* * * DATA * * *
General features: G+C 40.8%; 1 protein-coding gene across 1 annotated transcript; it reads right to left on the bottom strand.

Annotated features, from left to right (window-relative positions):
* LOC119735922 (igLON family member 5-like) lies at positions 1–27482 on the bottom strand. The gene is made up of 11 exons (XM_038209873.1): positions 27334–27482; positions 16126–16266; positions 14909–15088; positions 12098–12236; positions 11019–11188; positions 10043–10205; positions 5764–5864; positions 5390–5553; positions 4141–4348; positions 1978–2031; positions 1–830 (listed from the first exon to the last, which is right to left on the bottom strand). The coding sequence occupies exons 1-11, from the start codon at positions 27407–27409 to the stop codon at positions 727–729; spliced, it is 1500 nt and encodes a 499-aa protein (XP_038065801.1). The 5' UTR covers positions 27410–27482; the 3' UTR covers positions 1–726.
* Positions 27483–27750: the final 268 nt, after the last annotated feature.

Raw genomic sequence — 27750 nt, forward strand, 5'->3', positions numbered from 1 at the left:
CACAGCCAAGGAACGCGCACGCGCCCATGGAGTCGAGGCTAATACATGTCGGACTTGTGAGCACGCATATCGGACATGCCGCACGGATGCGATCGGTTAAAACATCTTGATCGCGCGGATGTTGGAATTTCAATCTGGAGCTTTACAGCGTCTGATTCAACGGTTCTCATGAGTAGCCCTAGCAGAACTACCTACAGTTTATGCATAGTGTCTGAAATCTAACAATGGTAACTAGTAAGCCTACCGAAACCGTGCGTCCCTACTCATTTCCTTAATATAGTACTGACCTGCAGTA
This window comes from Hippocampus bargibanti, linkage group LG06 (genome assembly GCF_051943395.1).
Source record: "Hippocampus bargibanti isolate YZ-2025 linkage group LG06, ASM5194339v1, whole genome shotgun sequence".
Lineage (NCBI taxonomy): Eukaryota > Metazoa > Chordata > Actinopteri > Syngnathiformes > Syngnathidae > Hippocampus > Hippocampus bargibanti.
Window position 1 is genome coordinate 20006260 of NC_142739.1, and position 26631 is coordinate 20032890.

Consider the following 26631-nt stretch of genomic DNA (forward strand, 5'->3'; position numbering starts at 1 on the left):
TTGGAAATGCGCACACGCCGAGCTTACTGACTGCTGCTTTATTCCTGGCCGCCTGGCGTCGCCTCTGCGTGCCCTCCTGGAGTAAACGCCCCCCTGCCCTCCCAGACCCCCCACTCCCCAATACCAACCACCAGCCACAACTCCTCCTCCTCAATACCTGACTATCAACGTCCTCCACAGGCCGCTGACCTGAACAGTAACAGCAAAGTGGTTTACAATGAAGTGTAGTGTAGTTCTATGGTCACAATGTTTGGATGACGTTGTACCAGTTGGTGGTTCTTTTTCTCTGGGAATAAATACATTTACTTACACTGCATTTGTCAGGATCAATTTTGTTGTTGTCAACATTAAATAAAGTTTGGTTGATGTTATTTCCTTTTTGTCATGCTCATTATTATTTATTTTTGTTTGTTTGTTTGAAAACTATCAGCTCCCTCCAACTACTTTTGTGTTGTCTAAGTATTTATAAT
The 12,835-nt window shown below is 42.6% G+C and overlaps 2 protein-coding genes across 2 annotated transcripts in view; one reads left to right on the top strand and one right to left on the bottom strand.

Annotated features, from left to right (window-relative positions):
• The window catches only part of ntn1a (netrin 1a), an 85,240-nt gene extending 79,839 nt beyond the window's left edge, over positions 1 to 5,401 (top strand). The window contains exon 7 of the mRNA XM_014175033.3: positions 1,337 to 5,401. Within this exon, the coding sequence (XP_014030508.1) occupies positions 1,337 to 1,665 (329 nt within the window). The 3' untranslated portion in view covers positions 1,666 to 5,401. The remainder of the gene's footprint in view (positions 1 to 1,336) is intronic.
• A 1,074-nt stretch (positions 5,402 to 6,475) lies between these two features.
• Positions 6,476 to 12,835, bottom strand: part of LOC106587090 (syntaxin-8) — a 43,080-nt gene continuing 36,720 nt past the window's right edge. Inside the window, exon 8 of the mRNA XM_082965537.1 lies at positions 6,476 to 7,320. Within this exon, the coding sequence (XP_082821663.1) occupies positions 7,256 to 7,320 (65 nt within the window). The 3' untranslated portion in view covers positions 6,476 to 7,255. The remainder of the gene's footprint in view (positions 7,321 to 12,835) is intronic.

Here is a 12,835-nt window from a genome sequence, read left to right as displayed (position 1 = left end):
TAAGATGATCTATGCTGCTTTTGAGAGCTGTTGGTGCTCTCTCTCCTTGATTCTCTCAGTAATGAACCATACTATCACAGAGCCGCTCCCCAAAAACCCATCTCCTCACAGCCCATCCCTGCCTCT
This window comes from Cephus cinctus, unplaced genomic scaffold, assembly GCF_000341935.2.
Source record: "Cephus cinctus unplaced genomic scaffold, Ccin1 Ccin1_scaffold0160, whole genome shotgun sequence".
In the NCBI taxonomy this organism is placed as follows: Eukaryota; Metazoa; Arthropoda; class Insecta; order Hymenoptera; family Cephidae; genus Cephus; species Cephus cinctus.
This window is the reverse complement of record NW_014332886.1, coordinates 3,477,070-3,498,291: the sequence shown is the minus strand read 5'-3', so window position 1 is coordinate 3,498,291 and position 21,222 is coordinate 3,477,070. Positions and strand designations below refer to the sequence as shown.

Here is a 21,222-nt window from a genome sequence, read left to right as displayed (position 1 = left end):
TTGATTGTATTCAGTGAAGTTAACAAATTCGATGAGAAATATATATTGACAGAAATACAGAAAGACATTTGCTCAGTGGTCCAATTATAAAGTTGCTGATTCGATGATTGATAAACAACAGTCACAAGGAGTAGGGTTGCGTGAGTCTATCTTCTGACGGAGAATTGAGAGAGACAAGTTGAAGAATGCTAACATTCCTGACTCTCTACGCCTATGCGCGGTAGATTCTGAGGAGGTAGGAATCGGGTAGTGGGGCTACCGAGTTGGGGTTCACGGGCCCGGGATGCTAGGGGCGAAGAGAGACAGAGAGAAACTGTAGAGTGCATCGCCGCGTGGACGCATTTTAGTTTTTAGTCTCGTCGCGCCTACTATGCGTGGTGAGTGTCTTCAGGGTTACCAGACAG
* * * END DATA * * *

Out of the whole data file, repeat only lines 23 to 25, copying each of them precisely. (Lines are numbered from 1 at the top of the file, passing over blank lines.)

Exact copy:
This window is the reverse complement of record NW_014332886.1, coordinates 3,477,070-3,498,291: the sequence shown is the minus strand read 5'-3', so window position 1 is coordinate 3,498,291 and position 21,222 is coordinate 3,477,070. Positions and strand designations below refer to the sequence as shown.

Here is a 21,222-nt window from a genome sequence, read left to right as displayed (position 1 = left end):
TTGATTGTATTCAGTGAAGTTAACAAATTCGATGAGAAATATATATTGACAGAAATACAGAAAGACATTTGCTCAGTGGTCCAATTATAAAGTTGCTGATTCGATGATTGATAAACAACAGTCACAAGGAGTAGGGTTGCGTGAGTCTATCTTCTGACGGAGAATTGAGAGAGACAAGTTGAAGAATGCTAACATTCCTGACTCTCTACGCCTATGCGCGGTAGATTCTGAGGAGGTAGGAATCGGGTAGTGGGGCTACCGAGTTGGGGTTCACGGGCCCGGGATGCTAGGGGCGAAGAGAGACAGAGAGAAACTGTAGAGTGCATCGCCGCGTGGACGCATTTTAGTTTTTAGTCTCGTCGCGCCTACTATGCGTGGTGAGTGTCTTCAGGGTTACCAGACAG